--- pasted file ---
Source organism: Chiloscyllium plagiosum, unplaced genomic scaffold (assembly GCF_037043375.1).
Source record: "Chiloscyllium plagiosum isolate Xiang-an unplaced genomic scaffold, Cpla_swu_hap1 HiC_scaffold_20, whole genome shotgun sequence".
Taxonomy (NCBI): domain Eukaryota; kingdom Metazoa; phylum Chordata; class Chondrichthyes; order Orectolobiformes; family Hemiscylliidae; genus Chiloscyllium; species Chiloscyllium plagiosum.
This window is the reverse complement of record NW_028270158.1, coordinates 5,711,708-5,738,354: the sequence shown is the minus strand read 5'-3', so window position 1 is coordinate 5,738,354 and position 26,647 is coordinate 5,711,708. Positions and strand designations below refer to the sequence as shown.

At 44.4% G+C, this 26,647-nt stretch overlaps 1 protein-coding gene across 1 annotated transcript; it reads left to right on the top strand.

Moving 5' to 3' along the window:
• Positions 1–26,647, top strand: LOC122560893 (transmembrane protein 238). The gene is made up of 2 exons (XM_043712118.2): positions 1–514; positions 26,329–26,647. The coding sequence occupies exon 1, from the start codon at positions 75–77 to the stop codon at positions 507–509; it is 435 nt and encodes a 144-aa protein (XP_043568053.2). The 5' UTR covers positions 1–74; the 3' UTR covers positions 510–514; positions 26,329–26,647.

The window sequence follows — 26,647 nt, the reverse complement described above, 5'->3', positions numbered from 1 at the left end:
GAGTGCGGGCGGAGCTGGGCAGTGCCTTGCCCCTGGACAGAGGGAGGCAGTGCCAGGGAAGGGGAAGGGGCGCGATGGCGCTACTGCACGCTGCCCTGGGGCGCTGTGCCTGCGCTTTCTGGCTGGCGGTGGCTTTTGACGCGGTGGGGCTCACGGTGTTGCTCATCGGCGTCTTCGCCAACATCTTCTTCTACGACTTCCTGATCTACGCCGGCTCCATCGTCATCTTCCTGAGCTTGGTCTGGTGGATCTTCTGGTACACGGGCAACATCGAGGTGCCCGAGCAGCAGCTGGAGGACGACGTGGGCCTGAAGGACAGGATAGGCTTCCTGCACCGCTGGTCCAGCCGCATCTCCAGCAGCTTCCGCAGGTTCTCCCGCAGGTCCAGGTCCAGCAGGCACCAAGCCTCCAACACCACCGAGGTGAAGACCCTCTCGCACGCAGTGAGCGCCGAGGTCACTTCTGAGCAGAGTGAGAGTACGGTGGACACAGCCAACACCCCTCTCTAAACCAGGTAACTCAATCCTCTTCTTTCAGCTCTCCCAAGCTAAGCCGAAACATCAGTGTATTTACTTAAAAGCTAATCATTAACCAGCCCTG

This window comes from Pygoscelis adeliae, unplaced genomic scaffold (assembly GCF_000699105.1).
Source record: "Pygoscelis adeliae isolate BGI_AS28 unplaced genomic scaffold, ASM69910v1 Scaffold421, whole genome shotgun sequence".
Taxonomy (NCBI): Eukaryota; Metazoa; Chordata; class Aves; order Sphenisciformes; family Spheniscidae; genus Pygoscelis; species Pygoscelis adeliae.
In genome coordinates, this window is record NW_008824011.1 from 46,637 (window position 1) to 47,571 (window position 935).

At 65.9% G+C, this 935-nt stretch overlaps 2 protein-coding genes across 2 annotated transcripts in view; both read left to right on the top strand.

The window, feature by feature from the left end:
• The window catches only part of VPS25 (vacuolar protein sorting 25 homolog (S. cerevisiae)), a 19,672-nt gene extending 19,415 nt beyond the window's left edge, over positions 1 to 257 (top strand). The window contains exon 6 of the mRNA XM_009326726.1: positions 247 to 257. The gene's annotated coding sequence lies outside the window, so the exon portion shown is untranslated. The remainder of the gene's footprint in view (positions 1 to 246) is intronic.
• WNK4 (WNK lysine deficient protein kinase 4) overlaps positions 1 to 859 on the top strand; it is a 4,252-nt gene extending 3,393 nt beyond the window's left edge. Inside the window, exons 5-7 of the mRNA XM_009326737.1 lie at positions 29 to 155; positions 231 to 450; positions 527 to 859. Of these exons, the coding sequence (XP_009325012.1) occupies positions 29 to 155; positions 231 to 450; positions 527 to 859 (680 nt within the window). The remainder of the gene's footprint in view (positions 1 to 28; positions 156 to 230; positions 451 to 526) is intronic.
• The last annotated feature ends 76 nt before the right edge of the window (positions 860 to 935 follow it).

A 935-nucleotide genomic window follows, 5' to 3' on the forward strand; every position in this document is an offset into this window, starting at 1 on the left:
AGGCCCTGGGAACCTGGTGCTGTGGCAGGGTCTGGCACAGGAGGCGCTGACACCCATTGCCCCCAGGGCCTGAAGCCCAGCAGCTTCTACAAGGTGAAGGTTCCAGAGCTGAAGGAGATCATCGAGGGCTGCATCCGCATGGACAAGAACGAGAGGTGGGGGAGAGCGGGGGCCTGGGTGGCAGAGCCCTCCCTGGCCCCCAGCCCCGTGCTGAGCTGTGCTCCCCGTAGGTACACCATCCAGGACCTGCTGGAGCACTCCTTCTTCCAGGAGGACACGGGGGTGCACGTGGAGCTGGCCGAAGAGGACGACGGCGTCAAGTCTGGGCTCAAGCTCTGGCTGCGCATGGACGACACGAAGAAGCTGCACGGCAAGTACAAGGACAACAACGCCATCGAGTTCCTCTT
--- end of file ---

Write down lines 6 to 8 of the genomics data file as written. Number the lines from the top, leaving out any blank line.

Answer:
Moving 5' to 3' along the window:
• Positions 1–26,647, top strand: LOC122560893 (transmembrane protein 238). The gene is made up of 2 exons (XM_043712118.2): positions 1–514; positions 26,329–26,647. The coding sequence occupies exon 1, from the start codon at positions 75–77 to the stop codon at positions 507–509; it is 435 nt and encodes a 144-aa protein (XP_043568053.2). The 5' UTR covers positions 1–74; the 3' UTR covers positions 510–514; positions 26,329–26,647.

The window sequence follows — 26,647 nt, the reverse complement described above, 5'->3', positions numbered from 1 at the left end: